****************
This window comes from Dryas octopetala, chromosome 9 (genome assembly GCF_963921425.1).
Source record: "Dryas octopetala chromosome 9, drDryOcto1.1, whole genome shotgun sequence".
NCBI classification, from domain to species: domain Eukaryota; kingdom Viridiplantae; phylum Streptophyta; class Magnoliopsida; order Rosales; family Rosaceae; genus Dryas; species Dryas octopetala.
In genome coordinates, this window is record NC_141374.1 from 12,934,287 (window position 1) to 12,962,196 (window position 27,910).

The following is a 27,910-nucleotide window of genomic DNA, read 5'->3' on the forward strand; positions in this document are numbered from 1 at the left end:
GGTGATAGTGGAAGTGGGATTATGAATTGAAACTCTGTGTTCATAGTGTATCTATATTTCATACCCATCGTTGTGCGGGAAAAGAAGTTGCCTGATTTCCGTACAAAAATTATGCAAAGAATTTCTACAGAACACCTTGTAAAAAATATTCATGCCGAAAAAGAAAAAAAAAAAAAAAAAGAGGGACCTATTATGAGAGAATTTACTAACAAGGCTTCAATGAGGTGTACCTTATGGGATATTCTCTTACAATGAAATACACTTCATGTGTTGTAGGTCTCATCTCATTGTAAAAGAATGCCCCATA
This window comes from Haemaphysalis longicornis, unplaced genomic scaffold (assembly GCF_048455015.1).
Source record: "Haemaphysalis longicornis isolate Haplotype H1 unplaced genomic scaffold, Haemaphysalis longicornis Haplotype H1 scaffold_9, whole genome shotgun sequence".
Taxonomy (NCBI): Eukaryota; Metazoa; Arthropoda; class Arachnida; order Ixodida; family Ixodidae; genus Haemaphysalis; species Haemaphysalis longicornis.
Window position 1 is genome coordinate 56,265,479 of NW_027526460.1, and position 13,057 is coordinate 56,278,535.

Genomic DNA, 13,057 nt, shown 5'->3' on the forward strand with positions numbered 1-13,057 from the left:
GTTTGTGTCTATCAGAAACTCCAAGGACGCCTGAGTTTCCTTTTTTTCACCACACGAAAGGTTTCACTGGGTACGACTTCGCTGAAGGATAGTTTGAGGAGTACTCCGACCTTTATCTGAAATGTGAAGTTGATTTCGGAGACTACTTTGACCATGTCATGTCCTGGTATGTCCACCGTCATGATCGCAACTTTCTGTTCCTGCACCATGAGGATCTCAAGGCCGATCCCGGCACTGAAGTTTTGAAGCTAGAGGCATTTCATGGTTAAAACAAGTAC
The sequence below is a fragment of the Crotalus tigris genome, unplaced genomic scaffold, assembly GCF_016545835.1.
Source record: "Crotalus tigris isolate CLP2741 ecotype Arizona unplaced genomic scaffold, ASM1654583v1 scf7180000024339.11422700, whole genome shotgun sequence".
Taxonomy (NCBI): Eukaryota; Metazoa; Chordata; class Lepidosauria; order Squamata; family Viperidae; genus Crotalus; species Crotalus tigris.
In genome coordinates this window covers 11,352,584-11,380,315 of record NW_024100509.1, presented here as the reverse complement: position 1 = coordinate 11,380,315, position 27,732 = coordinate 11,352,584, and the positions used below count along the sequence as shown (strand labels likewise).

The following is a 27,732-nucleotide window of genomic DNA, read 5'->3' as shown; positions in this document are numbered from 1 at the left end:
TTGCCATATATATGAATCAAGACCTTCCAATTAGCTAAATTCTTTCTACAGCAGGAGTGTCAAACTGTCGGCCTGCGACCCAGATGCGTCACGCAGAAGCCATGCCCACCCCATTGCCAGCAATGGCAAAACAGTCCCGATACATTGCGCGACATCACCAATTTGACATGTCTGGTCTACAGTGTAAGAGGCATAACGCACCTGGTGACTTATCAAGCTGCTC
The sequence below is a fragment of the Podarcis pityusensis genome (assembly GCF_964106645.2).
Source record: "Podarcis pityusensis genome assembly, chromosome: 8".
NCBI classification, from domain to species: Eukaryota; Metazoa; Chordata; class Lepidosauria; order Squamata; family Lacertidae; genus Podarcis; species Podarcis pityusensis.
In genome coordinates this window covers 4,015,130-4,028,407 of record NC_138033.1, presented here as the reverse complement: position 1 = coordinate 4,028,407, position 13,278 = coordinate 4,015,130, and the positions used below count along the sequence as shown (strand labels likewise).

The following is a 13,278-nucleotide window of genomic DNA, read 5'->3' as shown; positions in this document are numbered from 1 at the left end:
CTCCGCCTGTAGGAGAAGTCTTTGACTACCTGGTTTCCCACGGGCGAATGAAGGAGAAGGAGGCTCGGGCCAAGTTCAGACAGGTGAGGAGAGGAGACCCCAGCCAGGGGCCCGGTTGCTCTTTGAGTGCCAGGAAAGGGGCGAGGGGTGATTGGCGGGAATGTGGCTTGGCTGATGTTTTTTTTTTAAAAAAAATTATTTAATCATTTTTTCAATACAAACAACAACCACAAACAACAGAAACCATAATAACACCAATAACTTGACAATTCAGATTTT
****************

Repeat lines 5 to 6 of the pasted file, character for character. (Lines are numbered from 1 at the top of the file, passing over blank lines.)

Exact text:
The following is a 27,910-nucleotide window of genomic DNA, read 5'->3' on the forward strand; positions in this document are numbered from 1 at the left end:
GGTGATAGTGGAAGTGGGATTATGAATTGAAACTCTGTGTTCATAGTGTATCTATATTTCATACCCATCGTTGTGCGGGAAAAGAAGTTGCCTGATTTCCGTACAAAAATTATGCAAAGAATTTCTACAGAACACCTTGTAAAAAATATTCATGCCGAAAAAGAAAAAAAAAAAAAAAAAGAGGGACCTATTATGAGAGAATTTACTAACAAGGCTTCAATGAGGTGTACCTTATGGGATATTCTCTTACAATGAAATACACTTCATGTGTTGTAGGTCTCATCTCATTGTAAAAGAATGCCCCATA